‘Hundreds’ in arrears could keep homes

By Pádraig Hoare

Hundreds of financially struggling homeowners have contacted the Irish Mortgage Holders Organisation (IMHO) since it reached agreement with AIB last year for some customers to stay in their homes as renters, its founder has said.

Permanent TSB is the latest bank to sign up to an initiative with the IMHO and iCare Housing, both run by mortgage campaigner David Hall, to keep customers in mortgage difficulties in their own homes, once they qualify for social housing.

The iCare Housing charity has agreed to purchase over 100 homes for families in mortgage arrears who are eligible for social housing, allowing them to remain in their own homes.

Permanent TSB said where mortgage debt is deemed unsustainable, the customer will be assessed for social housing. Those entitled will then be approved for mortgage-to-rent.

Under the scheme, iCare Housing purchases the relevant property from Permanent TSB, which writes off any residual debt owed to the bank by the customer on it.

The customer becomes a long-term tenant of iCare Housing in the same property, and has the option to buy back their home at any time from iCare Housing at a reduced price.

Mr Hall said: “It’s a specific cohort of people who are under immense pressure, they have little option and are likely to end up losing their homes. We’re four months into the AIB scheme and letters have been written to thousands of affected customers. The numbers have been very good — hundreds have contacted us, we’re filtering through those to see how many of those are suitable.”

Mr Hall said all banks are willing to engage, but that AIB and PSTB have agreed a streamlined process where IMHO as a registered charity “handheld the customer through the entire process”.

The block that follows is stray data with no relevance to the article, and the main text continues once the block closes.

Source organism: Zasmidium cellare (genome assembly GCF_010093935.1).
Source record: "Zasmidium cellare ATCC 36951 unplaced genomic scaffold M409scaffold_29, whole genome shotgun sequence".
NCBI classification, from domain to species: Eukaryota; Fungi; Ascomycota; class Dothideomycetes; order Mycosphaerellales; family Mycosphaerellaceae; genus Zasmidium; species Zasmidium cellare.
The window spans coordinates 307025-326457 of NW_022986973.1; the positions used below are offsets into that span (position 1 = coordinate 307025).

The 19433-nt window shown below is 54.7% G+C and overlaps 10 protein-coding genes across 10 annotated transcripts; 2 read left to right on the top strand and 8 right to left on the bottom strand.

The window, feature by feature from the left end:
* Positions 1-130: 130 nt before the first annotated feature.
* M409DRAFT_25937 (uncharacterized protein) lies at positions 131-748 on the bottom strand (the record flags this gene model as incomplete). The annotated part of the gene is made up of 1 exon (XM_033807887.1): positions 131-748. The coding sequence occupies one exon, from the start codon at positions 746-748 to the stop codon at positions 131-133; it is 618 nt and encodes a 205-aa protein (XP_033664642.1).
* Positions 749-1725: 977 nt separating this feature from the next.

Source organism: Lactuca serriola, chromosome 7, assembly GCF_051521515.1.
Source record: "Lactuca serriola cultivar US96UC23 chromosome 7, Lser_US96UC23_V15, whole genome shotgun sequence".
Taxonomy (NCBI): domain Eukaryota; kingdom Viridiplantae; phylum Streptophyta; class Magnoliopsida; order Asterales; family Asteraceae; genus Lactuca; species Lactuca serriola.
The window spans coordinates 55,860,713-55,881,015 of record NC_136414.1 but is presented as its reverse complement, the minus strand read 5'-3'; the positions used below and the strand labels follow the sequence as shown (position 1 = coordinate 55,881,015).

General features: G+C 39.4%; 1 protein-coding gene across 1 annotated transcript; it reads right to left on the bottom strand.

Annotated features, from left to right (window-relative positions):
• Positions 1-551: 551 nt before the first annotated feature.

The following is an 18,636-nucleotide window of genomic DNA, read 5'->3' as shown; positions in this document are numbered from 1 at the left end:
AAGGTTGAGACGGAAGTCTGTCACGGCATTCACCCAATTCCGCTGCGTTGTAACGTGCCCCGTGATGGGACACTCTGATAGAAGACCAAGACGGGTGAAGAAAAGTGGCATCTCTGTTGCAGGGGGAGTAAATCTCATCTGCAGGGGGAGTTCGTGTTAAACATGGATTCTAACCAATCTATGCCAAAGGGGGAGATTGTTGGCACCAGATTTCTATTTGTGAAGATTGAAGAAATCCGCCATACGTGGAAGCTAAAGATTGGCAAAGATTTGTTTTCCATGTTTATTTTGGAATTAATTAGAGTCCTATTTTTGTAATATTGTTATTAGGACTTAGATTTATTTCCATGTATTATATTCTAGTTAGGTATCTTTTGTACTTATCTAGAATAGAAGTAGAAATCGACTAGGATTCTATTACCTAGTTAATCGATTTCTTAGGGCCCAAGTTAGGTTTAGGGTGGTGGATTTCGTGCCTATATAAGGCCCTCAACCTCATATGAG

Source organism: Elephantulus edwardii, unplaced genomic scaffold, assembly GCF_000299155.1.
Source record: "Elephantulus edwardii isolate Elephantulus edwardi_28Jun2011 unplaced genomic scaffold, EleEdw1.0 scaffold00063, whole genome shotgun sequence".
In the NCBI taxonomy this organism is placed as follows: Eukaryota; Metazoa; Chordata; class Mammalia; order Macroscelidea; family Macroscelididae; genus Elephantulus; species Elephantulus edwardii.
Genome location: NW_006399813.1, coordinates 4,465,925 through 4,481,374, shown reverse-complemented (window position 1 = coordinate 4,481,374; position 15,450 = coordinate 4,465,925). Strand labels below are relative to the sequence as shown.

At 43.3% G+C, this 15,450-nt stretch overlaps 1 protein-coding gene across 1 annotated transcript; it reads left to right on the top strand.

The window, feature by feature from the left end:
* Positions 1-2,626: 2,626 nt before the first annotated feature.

“It means the customer doesn’t have to engage with the bank anymore, which has been a tortuous experience. What the other lenders aren’t currently doing is a package where a discounted sales price is agreed, but we are going to start negotiating with them.

“The reason that element is important is that as soon as customers get back on their feet, they can buy the home back from us at the discounted price we paid for it,” Mr Hall said.

Legal proceedings with AIB and Permanent TSB are adjourned under the scheme while mortgage holders are being assessed for mortgage-to-rent suitability, Mr Hall added.

Permanent TSB chief executive Jeremy Masding said: “David Hall and the IMHO have built a compelling mortgage-to-rent solution which will be an important part of our response to customers in mortgage difficulties. This approach will also play a limited role in reducing our ratio of non-performing loans.”

Meanwhile the Central Bank has said total renegotiated mortgages amounted to €346m in December.

The renegotiations were split almost evenly between fixed and variable rates.

Related Articles

Government accused of sleep-walking through housing crisis

Housing crisis: Jacqueline, 80, has a solution

Dublin City Council sets up unit to target landlords who leave tenants in slum conditions

Calls for emergency committee on housing crisis

More in this Section

Government withdraws Philip Lane's nomination for ECB post

KFC stores in Britain forced to close due to chicken shortages

International Medtech company to create 75 jobs for Galway

Survey finds very few Irish SMEs preparing for life after Brexit

Today's Stories

Brexit will hurt bad but let’s not overstate the costs

Pharma lifts the Trump blues for Ireland

We should cheer, not fear, rising interest rates

Ireland in firing line as Trump talks up US trade


The biggest cancer killer will take your breath away

Hopefully she had an idea...

Power of the press: Meryl Streep and Tom Hanks discuss 'The Post'

More From The Irish Examiner